If I'm understanding you correctly, by "types of DNA methylation" you mean "nucleotide contexts where DNA methylation occurs".
This is going to be a function of the methyltransferase proteins involved in the methylation process, and this largely depends on the organism, and even cell type being studied.
Generally, what has been observed is:
- The phenomenon of DNA methylation (methyl group addition to
C nucleotides) has been observed in both eukaryotes and prokaryotes
- The nucleotide context of DNA methylation differs between the organism, and even the cell type being studied, due to the methyltransferase proteins involved in the methylation process
- Methylation of RNA, predominantly in N6 position
- The DNMT1 methyltransferase is referred to as the "maintenance" methyltransferase, due to its observation of binding to hemi-methylated
CpG sites (methylated
C on one strand and not the other)
- The DNMT3A/B methyltransferases are referred to as the "de novo" methyltransferases for their affinity of binding to naked DNA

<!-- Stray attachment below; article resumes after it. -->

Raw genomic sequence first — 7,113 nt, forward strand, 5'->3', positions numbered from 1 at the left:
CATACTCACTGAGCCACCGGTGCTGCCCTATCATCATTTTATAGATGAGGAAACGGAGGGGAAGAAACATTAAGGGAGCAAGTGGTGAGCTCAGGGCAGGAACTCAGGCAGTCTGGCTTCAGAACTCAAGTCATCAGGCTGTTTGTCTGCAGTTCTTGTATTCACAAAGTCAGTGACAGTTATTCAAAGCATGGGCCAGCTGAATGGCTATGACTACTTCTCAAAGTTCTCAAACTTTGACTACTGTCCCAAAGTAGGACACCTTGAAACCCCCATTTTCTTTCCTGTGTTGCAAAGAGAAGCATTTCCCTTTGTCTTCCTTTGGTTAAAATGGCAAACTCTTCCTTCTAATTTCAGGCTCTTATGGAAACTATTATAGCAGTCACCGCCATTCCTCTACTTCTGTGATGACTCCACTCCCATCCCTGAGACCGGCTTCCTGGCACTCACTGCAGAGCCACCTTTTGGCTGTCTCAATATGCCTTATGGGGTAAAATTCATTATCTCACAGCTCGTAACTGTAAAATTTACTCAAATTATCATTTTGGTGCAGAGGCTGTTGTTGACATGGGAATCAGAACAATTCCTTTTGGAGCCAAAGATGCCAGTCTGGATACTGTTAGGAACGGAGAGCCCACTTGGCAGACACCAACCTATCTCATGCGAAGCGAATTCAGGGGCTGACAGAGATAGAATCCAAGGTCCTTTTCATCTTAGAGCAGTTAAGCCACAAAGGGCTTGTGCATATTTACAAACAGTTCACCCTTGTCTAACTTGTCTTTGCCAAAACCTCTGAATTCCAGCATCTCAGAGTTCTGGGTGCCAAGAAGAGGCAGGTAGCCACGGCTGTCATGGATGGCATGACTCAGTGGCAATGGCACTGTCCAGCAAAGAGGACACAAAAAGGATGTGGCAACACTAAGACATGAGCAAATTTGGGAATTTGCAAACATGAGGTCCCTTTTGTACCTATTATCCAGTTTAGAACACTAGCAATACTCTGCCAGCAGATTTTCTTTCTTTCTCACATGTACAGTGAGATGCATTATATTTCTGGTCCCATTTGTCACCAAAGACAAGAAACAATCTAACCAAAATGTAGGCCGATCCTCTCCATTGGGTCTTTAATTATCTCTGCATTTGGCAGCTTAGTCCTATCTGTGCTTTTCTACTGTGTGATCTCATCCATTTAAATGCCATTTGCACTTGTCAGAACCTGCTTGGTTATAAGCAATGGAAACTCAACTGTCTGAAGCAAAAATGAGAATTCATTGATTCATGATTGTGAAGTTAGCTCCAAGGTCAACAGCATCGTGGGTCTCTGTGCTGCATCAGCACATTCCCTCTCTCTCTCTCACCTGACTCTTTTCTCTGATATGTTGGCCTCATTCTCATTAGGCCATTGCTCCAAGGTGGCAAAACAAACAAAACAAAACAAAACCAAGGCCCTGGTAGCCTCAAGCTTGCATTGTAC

- These proteins almost exclusively methylate
CpG dinucleotides in human cells
- There are cases of non-negligible methylation of cytosines in
CHH nucleotide contexts (brain tissues, for example)
The proteins and their effects on DNA methylation are similar for mice, as well.
Plants tend to have similar nucleotide contexts of methylation, but have much more
CHH methylation than mammals.
In prokaryotes, again, the nucleotide context is dependent on the proteins.
Like you mentioned, we have that:
- The Dam methyltransferase methylates the N6 position of the
- The Dcm methyltransferase methylates the C5 position of the second
- The EcoKI methyltransferase methylates
NEB has a good list of its restriciton enzymes, and how DNA methylation affects their binding/cutting, which also gives some info on the type of methylation in cells.
As for a "comprehensive list", you'll likely have to find some relevant review papers in your organism(s) of interest and compile on yourself.
But also think about how you're phrasing your question.
Is there a comprehensive list of which sequences of base pairs allow methylations to occur?
I don't think that many papers studying DNA methylation think of the nucleotide context allowing methylation to occur so much as observing the context in which methylation occurs and how it relates to proteins in those organisms.